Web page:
On a Trickster Trail!

Has a cunning and crafty creature ever come your way? Played a prank  on you and got away? Yes? You’ve met a Trickster!

Tricksters have existed in our stories and folktales for as long as one can remember , making stories come alive far beyond a page . When people travelled from one place to another they took with them one of their most  prized possession s - their stories. These stories were passed from one culture to another and soon tricksters were born. 

There’s Anansi from Ghana, Hare and Tortoise stories of the Thonga people from Mozambique, the tortoise from Cameroon, England’s Hedley Kow, The leprechaun from Ireland, the Monkey God from China, Amir Hamza from Persia , and our very own Jataka Tales… the list is endless and the stories fascinating as they weave their way through centuries – changing shape and form sometimes! 

Last week , 12th December 2014 we took a  peep into their fascinating world of pranks and tricks! Got to know why and how these tales came about , and why it’s all so important!  Oh! And Thinkling’s very own Trickster Champs shared his story of how he came about! 

The best part? Everyone got to create their own trickster!! 


Smayana Singh

  1. My trickster is a baby female monkey
  2. Cute big face
  3. Likes apples dislikes pears
  4. Smart funny and a bit mean
  5. The ability of turning into anything she wants
  6. Tricksterfun the monkey


 Lyla Saigal

  1. My trickster is a human. She is a female.
  2. Light blue skin, Purple eyes, bright yellow hair, no eyebrows and always smiling
  3. Likes- Candy, books, cupcakes and tricks   Dislikes – Snakes, Slugs and al slimey things
  4. Talkative, kind, helpful, great friend, smart, Happy unless someone makes fun of her then she turns vicious
  5. My characters special abilities include shape changer, skin changer and invisibilty
  6. Master mind blue



  1. Human (female)
  2. She looks innocent, but is evil. Well dressed, pretty and tall (has long hair which is dark brown, brown eyes and a round face).
  3. Likes cake and icecream and food, tricking and sleepovers (and BFFS). Dislikes cats and bad days (mostly to do with hair)
  4. Sweet yet tricky, devious
  5. All kinds of magic, usually uses her powers to open portals.
  6. Shadowwoman


Naomika Saran

  1. My trickster is a female and she can transform into an animal
  2. She wears a lomg coat, a floppy hat, black gloves, pink shoes and a yellow hairband
  3. Dislikes cats because of their fur. She does not like sports.
  4. Her nature is nice, always sweet but if anybody makes fun of her she gets very angry.
  5. The special ability that she has is the power to transform into any mythical creature that she desires.
  6. Dr. Mythmaster


 Jannat Baswani

  1. My trickster is going to be an animal and it will be a female. The animal will be a hen.
  2. Neon green feahers with a black coat and a pink beak. It is also cute.
  3. Likes- visitors, eggs and dislikes humans
  4. Her nature is very sweet and loves visitors.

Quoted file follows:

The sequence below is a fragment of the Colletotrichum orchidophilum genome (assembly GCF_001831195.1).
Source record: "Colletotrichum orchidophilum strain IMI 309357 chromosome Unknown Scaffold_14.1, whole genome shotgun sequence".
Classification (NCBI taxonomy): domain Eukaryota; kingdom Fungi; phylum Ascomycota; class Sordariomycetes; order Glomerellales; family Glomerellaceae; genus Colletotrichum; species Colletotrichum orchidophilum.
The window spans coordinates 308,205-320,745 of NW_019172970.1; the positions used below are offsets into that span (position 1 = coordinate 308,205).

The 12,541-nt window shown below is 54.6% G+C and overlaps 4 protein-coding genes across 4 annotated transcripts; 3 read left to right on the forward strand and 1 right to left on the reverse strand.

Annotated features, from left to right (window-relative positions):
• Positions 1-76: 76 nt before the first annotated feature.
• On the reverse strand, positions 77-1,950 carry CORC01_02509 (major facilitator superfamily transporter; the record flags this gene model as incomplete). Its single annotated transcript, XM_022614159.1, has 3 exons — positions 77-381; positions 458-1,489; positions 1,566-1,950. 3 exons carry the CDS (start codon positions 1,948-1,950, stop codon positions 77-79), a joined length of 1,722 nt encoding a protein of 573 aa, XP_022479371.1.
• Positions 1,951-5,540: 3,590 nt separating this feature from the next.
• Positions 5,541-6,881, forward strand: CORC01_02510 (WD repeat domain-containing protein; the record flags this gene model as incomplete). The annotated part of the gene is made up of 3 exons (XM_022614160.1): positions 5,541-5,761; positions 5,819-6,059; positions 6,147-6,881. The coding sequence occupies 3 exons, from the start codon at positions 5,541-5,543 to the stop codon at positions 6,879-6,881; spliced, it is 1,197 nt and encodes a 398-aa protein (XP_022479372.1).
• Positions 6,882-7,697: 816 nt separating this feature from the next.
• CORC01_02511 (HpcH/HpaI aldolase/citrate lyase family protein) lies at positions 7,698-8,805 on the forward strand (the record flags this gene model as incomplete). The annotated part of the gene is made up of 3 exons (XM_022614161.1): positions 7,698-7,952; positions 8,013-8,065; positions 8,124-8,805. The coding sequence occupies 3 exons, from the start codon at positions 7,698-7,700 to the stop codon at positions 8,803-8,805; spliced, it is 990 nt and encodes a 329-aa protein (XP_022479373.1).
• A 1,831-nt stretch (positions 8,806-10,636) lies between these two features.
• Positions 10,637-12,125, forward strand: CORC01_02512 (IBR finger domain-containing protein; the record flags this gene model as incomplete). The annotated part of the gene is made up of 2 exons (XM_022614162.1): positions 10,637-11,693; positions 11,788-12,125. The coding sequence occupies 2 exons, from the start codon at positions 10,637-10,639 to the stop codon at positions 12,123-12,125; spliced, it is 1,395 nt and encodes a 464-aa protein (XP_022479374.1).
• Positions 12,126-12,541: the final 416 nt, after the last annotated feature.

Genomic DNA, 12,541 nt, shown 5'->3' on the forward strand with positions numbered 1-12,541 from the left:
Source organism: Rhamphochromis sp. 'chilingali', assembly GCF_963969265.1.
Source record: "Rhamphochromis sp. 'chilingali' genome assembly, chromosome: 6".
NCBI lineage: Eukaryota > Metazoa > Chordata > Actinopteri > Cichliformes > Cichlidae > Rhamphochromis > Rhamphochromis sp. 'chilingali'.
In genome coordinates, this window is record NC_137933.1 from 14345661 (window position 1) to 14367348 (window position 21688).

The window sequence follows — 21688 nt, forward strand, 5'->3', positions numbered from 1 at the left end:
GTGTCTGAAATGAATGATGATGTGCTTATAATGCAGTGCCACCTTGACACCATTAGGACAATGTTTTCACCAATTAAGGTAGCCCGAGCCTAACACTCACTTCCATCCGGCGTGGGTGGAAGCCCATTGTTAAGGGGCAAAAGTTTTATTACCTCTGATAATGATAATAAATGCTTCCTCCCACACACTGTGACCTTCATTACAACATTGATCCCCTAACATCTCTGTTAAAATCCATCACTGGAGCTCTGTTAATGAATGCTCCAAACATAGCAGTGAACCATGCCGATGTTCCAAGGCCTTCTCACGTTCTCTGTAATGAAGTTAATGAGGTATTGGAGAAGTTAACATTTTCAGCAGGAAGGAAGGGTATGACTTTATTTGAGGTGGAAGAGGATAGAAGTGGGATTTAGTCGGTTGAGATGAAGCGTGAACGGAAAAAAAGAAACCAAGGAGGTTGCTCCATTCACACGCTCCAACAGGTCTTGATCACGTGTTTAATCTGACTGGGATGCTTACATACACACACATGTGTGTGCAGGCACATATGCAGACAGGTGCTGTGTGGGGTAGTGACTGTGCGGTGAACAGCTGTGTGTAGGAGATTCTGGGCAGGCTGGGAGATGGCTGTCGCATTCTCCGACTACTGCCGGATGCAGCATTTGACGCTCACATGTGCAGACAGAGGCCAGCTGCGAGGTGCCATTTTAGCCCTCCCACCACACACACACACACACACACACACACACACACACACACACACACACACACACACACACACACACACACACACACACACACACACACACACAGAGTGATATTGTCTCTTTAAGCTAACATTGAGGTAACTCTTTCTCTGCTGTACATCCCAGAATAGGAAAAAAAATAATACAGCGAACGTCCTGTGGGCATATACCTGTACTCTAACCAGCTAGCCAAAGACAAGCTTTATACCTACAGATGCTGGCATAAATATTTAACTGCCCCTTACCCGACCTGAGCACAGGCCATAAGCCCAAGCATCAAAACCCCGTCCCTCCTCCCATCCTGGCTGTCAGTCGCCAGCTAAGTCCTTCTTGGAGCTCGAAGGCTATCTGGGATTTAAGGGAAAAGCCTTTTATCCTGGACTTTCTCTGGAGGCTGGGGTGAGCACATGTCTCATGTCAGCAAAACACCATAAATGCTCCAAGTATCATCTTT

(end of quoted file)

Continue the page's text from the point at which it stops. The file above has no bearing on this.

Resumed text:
5. She can throw eggs at anyone and can change into anything she sees.
  6. Eggsta green


V.S.N (AKA Vivaan)

  1. Male snake
  2. Black scales and bronze eyes
  3. Likes tricking people for fun and sometimes to help them. Dislikes goody two shoes.
  4. 60% good and 40% bad
  5. Can change appearance, really really cleer and can mimic voices
  6. Name – ???


Jia Lakhamraju

  1. My trickster is a cheeta female
  2. My trickster normally looks like a cheeta with mainly spots (even on the face and legs)
  3. Like tricking other animals and people
  4. Lives in the jungle of doom
  5. Has th ability to change form, make sounds like other things and fly, swim and walk
  6. trickcheeti


  1. My trickster is an animal and persom together
  2. Rabbit face with dog teeth, human body and dog paws
  3. Is scared of ants
  4. Clever with a pinch of meaness
  5. The ability to turm people to ice and to make them small
  6. Dr. Candy Cane


And now we are waiting to read more about these tricksters!!

Till then,

Signing off



Light in a bottle

All of us at Thinkling talked about what the word light means to all of us before we got down to write about it for the Autumn 2014 issue.

Willabinka Said‘Let there be Light!’ He wants to help spread the light of knowledge, he wants to see his friends face light up as he does something kind, he wants to light up all the tiny villages in far flung places, he wants to chase all the bugs that light up the summer nights. Light…. is one tiny word that means so much! 

Charac 003_binka

We came across one such person who wanted to spread the gift of light! Read this post to know more about his project and we also have DIY project just for you!

Alfredo Moser, a Brazilian Mechanic and inventor, lived in a neighbourhood that faced frequent power cuts. One day when he was playing with the sun rays passing through a bottle of water, he noticed how the ray of light bent or refracted when it passed through the water and created a circle of light. This was his ‘Eureka’ moment! This bottle of water and sunlight could light up a dark room!


 And soon he was lighting up his neighbourhood - A simple idea that made a difference!

Fill water in a two litre plastic bottle and two caps of bleach to it (the kind used for clothes), drill a hole in the roof and Stick 1/3rd of the bottle out. The Sunlight does the rest of it; the refraction of sunlight through this bottle helps light up a dark room. This bottle produces light that is 40-60 watts, and is absolutely free once it is installed.

MyShelter Foundation adopted this idea and started a movement called ‘Liter of Light’. There are lots of homes, especially in urban slums where houses are built so close to one other that even on a bright sunny day, no light seeps in. This ‘Solar Bulb’ has been used to light homes of millions of poor people in countries like Philipines, India, Bangladesh, Tanzania, Argentina, Fiji and many more!

Put refraction to some use in this simple project! Try it today!

 You will need:

  • A cardboard box
  • Water